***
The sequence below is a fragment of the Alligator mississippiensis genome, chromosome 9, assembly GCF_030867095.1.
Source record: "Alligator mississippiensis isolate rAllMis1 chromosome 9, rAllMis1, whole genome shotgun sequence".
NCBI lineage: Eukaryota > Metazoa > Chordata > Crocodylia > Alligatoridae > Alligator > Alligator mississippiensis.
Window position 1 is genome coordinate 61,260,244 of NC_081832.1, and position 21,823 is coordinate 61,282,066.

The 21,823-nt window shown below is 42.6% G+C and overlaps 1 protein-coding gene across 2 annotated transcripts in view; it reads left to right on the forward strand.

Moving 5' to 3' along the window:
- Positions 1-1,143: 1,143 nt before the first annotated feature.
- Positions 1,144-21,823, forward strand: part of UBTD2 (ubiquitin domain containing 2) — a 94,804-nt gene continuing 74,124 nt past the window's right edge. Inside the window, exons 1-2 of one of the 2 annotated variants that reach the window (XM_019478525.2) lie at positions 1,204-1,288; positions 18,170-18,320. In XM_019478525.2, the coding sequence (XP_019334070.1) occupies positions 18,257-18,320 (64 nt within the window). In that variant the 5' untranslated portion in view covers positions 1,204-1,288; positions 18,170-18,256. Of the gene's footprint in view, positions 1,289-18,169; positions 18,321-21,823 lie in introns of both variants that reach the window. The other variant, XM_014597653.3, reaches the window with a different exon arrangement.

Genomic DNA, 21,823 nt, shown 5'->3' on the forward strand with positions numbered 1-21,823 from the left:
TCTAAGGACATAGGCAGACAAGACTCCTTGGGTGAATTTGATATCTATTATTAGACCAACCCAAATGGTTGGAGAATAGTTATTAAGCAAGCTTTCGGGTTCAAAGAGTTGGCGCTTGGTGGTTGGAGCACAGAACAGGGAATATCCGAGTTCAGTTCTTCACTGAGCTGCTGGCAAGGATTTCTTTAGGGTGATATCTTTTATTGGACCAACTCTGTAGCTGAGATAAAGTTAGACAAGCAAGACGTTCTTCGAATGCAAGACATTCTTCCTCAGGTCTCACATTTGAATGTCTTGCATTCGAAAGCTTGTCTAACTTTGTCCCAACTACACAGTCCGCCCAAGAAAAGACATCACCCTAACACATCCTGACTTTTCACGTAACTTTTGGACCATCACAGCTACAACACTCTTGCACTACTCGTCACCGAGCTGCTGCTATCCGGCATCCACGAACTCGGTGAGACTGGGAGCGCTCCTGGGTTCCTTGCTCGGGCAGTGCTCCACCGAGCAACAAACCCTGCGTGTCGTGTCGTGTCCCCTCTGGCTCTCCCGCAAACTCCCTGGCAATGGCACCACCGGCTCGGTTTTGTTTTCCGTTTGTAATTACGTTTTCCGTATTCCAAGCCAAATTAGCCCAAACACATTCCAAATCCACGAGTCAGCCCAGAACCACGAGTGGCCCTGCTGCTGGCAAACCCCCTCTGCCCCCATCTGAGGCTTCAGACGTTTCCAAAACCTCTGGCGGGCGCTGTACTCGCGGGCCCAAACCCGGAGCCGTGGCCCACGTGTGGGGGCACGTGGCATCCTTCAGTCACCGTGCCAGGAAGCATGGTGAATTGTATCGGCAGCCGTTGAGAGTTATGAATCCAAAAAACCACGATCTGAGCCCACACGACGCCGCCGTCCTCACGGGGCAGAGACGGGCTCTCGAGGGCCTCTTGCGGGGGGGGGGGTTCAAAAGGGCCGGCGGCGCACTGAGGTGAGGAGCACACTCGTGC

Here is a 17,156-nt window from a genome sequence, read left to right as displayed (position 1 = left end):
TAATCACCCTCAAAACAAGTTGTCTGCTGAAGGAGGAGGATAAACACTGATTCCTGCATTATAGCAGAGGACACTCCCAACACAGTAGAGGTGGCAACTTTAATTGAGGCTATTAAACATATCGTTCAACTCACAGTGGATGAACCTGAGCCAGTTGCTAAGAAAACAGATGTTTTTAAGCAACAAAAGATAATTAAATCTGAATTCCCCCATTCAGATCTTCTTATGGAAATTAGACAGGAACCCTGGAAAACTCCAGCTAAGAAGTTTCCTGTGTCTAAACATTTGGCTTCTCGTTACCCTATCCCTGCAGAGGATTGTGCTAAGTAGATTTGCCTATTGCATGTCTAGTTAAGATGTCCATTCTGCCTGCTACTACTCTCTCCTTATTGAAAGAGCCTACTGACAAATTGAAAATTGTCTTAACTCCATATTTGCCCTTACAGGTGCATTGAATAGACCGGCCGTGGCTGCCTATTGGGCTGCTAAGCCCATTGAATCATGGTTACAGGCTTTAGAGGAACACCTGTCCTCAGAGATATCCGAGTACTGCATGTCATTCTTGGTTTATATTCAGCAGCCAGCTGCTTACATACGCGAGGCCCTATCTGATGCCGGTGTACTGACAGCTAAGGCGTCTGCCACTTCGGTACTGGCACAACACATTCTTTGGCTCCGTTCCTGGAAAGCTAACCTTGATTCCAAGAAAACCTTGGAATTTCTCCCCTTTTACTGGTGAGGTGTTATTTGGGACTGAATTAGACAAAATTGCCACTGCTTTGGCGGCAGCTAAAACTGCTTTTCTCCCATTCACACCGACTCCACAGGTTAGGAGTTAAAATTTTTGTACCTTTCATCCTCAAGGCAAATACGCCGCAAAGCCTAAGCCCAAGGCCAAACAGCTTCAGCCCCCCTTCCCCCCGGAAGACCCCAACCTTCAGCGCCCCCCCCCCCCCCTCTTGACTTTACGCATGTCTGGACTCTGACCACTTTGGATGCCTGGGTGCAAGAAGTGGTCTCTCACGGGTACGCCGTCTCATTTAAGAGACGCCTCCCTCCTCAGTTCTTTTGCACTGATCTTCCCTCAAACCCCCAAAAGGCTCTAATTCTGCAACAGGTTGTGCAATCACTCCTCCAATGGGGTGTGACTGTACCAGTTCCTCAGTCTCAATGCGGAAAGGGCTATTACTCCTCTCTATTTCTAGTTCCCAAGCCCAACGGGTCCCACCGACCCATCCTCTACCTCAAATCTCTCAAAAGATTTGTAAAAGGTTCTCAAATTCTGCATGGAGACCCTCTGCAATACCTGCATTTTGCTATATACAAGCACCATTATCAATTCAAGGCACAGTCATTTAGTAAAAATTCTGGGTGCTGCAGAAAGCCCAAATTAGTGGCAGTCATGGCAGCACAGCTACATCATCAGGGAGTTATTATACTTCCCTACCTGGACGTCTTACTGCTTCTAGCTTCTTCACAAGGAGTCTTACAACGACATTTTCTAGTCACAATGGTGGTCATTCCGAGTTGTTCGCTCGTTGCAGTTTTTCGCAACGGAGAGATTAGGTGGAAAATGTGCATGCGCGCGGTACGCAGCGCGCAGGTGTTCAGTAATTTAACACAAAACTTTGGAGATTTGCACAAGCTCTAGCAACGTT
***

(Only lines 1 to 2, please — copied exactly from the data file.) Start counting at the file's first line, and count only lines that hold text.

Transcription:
The sequence below is a fragment of the Alligator mississippiensis genome, chromosome 9, assembly GCF_030867095.1.
Source record: "Alligator mississippiensis isolate rAllMis1 chromosome 9, rAllMis1, whole genome shotgun sequence".